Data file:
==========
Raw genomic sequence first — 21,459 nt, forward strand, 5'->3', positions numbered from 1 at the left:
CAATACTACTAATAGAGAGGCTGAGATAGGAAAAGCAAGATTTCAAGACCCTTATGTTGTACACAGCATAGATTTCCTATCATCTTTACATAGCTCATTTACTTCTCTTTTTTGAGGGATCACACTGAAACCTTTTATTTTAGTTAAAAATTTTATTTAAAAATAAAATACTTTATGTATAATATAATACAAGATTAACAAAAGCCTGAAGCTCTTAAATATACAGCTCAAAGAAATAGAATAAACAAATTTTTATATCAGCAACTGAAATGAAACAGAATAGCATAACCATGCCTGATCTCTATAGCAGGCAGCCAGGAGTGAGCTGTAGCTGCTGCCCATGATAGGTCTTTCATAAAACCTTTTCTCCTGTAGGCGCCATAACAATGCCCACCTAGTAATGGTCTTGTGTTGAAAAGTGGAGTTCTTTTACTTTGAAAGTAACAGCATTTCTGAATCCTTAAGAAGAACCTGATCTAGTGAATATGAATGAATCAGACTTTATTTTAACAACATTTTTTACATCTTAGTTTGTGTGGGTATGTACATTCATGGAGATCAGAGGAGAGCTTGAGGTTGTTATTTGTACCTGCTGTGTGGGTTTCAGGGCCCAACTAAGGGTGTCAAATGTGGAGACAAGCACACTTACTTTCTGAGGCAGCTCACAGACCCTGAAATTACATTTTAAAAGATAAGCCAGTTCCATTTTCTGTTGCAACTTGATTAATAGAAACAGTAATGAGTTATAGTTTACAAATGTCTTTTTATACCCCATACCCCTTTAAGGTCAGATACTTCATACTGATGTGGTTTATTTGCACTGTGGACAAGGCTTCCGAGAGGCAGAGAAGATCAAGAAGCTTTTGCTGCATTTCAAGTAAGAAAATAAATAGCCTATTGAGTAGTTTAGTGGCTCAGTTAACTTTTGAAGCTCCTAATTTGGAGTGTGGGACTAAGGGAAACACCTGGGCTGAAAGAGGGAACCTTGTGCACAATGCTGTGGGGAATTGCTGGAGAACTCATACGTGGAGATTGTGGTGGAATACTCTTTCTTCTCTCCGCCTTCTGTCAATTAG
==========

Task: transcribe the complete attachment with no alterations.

Raw genomic sequence first — 21,459 nt, forward strand, 5'->3', positions numbered from 1 at the left:
CAATACTACTAATAGAGAGGCTGAGATAGGAAAAGCAAGATTTCAAGACCCTTATGTTGTACACAGCATAGATTTCCTATCATCTTTACATAGCTCATTTACTTCTCTTTTTTGAGGGATCACACTGAAACCTTTTATTTTAGTTAAAAATTTTATTTAAAAATAAAATACTTTATGTATAATATAATACAAGATTAACAAAAGCCTGAAGCTCTTAAATATACAGCTCAAAGAAATAGAATAAACAAATTTTTATATCAGCAACTGAAATGAAACAGAATAGCATAACCATGCCTGATCTCTATAGCAGGCAGCCAGGAGTGAGCTGTAGCTGCTGCCCATGATAGGTCTTTCATAAAACCTTTTCTCCTGTAGGCGCCATAACAATGCCCACCTAGTAATGGTCTTGTGTTGAAAAGTGGAGTTCTTTTACTTTGAAAGTAACAGCATTTCTGAATCCTTAAGAAGAACCTGATCTAGTGAATATGAATGAATCAGACTTTATTTTAACAACATTTTTTACATCTTAGTTTGTGTGGGTATGTACATTCATGGAGATCAGAGGAGAGCTTGAGGTTGTTATTTGTACCTGCTGTGTGGGTTTCAGGGCCCAACTAAGGGTGTCAAATGTGGAGACAAGCACACTTACTTTCTGAGGCAGCTCACAGACCCTGAAATTACATTTTAAAAGATAAGCCAGTTCCATTTTCTGTTGCAACTTGATTAATAGAAACAGTAATGAGTTATAGTTTACAAATGTCTTTTTATACCCCATACCCCTTTAAGGTCAGATACTTCATACTGATGTGGTTTATTTGCACTGTGGACAAGGCTTCCGAGAGGCAGAGAAGATCAAGAAGCTTTTGCTGCATTTCAAGTAAGAAAATAAATAGCCTATTGAGTAGTTTAGTGGCTCAGTTAACTTTTGAAGCTCCTAATTTGGAGTGTGGGACTAAGGGAAACACCTGGGCTGAAAGAGGGAACCTTGTGCACAATGCTGTGGGGAATTGCTGGAGAACTCATACGTGGAGATTGTGGTGGAATACTCTTTCTTCTCTCCGCCTTCTGTCAATTAG